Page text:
"Our discussions with major global food companies suggest that labor restrictions and supply disruption for inputs are the key challenges that the sector is currently facing in ASEAN," said Richard Skinner, Asia-Pacific deals strategy and operations leader at PwC Singapore.

Likewise, Food Industry Asia and the ASEAN Food and Beverage Alliance, which represent industry players across the region, have raised the alarm over shortages stemming from supply chain disruptions and trade protectionism. "Border closures and higher scrutiny during checks have also inevitably led to disruptions throughout the food value chain -- from the sourcing of raw materials, to the production of goods and transportation of finished products," Matt Kovac, executive director of Food Industry Asia, told the Nikkei Asian Review.

Abdul Halim Saim, president of the ASEAN Food and Beverage Alliance, urged governments not to set up more barriers.

"Now is not the time for countries to disrupt the flow of food, as it would only serve to sow further division and incite panic," he said. "Instead, governments and the industry need to come together to ensure supply chains remain open."

But it is unclear whether such warnings will be heeded.

A processing plant for seafood exports in Myanmar: Fitch Solutions expects the country to reduce food export quotas.   © Reuters

Macro analysis outfit Fitch Solutions cautioned that widespread food protectionism will yield higher food price inflation on staple goods and could result in critical shortages in traditional import markets. Among major grain producers, its report cited India and Myanmar as another two countries that could slam the brakes on exports.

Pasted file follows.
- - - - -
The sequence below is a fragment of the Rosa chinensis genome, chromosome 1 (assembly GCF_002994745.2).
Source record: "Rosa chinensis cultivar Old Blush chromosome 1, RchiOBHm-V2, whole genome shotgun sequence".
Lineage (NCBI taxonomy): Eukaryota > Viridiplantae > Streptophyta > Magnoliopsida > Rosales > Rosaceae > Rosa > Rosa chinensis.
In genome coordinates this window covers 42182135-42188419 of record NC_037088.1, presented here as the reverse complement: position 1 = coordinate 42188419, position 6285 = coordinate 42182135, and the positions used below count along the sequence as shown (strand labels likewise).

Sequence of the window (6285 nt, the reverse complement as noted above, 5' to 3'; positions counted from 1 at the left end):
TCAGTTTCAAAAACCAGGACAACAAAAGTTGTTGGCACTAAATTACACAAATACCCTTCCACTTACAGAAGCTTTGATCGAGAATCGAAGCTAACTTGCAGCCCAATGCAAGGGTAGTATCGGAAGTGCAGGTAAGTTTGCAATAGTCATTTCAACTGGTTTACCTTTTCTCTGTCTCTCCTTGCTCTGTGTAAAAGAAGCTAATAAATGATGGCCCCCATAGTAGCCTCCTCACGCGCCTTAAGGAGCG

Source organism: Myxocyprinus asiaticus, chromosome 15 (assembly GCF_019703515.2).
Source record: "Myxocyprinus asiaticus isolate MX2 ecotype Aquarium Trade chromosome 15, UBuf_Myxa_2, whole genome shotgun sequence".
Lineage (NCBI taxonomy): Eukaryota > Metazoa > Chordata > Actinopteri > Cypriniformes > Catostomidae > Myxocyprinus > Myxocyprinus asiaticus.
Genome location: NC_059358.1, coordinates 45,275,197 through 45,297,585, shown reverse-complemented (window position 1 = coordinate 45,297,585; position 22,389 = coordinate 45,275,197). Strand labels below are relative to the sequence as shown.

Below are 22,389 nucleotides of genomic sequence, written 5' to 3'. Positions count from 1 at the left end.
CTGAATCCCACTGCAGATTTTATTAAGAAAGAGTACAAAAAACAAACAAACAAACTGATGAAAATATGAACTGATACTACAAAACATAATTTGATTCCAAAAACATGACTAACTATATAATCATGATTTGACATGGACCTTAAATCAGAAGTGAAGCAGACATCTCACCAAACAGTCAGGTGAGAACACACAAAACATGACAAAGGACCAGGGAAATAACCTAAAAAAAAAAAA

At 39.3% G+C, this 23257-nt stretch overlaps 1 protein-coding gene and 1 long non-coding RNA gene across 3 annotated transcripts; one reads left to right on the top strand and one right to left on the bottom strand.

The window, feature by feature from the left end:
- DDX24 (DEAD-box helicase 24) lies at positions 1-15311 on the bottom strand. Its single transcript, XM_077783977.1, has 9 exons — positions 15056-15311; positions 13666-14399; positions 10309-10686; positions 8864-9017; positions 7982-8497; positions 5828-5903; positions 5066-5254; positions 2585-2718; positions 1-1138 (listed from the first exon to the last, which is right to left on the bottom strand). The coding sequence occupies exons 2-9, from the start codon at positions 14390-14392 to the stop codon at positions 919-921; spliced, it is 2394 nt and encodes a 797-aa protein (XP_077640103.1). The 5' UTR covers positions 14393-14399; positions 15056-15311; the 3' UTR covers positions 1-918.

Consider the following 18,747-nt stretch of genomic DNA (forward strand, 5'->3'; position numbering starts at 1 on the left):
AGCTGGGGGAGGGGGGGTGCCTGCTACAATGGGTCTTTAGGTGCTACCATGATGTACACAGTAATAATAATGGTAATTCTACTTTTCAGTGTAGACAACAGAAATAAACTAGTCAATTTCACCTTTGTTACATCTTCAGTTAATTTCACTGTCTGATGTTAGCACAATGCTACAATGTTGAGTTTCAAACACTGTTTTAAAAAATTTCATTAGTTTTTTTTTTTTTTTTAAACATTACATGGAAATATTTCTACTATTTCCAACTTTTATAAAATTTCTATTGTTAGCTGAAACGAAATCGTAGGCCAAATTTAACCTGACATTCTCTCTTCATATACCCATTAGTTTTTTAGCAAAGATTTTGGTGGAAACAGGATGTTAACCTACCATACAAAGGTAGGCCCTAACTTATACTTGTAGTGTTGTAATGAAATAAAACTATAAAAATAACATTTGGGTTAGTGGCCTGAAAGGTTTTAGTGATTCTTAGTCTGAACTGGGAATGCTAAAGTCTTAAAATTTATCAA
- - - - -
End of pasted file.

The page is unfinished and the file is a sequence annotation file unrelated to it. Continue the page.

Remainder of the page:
"As Myanmar's government has stated that it will revise export quotas to ensure domestic food security, export quotas in Myanmar could be reduced over the coming weeks," Fitch said.

Food industry players see a risk of a vicious cycle -- one in which supplies cannot reach the market efficiently and consumers resort to knee-jerk hoarding. This would diminish stocks of items that were already teetering on the brink of shortages.

"Any disruptions along the food supply chain, from availability of labor to logistics and transportation, would obviously impact our ability and that of our suppliers," said Onat Bayraktar, vice president for Asia at food packaging company Sealed Air.

Bayraktar said his company was working with its customers to ensure perishable products still reach consumers in good condition despite possible logistical hurdles.

The silver lining for the industry, if there is one, is that the crisis could ultimately lead to stronger supply chains.

Singapore-based Chinatown Food said a number of its suppliers have had to halt work because employees tested positive for COVID-19. Sunny Koh, the company's managing director, said lessons have been learned. "For example," Koh said, "moving forward, we will seek to diversify our sources and suppliers -- instead of relying on a single source."